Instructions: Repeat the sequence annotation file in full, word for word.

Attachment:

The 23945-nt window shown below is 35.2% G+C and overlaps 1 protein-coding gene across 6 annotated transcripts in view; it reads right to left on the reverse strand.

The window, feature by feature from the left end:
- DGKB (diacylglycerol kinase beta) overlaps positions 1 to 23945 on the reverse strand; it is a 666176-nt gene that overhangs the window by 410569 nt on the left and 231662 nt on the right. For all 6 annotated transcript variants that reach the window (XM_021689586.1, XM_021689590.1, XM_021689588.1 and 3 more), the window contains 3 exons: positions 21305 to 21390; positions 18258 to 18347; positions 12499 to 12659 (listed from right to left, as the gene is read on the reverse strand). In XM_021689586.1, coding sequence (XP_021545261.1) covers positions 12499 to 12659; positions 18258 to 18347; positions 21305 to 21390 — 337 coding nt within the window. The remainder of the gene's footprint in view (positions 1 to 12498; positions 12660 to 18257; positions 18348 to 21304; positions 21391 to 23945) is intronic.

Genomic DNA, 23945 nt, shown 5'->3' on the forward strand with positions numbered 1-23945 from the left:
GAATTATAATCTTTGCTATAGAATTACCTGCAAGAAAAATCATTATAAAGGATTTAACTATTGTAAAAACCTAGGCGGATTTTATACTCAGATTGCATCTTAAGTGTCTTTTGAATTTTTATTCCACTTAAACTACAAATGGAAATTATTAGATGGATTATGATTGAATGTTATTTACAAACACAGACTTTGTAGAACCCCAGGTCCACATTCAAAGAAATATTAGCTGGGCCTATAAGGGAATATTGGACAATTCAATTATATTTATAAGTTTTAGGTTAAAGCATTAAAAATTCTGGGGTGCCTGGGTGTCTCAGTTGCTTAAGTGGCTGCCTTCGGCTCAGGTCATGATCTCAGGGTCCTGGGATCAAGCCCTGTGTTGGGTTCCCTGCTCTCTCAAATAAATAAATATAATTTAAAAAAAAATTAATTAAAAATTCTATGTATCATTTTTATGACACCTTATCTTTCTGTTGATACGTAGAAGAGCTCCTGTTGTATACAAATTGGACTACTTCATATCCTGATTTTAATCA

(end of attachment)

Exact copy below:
The 23945-nt window shown below is 35.2% G+C and overlaps 1 protein-coding gene across 6 annotated transcripts in view; it reads right to left on the reverse strand.

The window, feature by feature from the left end:
- DGKB (diacylglycerol kinase beta) overlaps positions 1 to 23945 on the reverse strand; it is a 666176-nt gene that overhangs the window by 410569 nt on the left and 231662 nt on the right. For all 6 annotated transcript variants that reach the window (XM_021689586.1, XM_021689590.1, XM_021689588.1 and 3 more), the window contains 3 exons: positions 21305 to 21390; positions 18258 to 18347; positions 12499 to 12659 (listed from right to left, as the gene is read on the reverse strand). In XM_021689586.1, coding sequence (XP_021545261.1) covers positions 12499 to 12659; positions 18258 to 18347; positions 21305 to 21390 — 337 coding nt within the window. The remainder of the gene's footprint in view (positions 1 to 12498; positions 12660 to 18257; positions 18348 to 21304; positions 21391 to 23945) is intronic.

Genomic DNA, 23945 nt, shown 5'->3' on the forward strand with positions numbered 1-23945 from the left:
GAATTATAATCTTTGCTATAGAATTACCTGCAAGAAAAATCATTATAAAGGATTTAACTATTGTAAAAACCTAGGCGGATTTTATACTCAGATTGCATCTTAAGTGTCTTTTGAATTTTTATTCCACTTAAACTACAAATGGAAATTATTAGATGGATTATGATTGAATGTTATTTACAAACACAGACTTTGTAGAACCCCAGGTCCACATTCAAAGAAATATTAGCTGGGCCTATAAGGGAATATTGGACAATTCAATTATATTTATAAGTTTTAGGTTAAAGCATTAAAAATTCTGGGGTGCCTGGGTGTCTCAGTTGCTTAAGTGGCTGCCTTCGGCTCAGGTCATGATCTCAGGGTCCTGGGATCAAGCCCTGTGTTGGGTTCCCTGCTCTCTCAAATAAATAAATATAATTTAAAAAAAAATTAATTAAAAATTCTATGTATCATTTTTATGACACCTTATCTTTCTGTTGATACGTAGAAGAGCTCCTGTTGTATACAAATTGGACTACTTCATATCCTGATTTTAATCA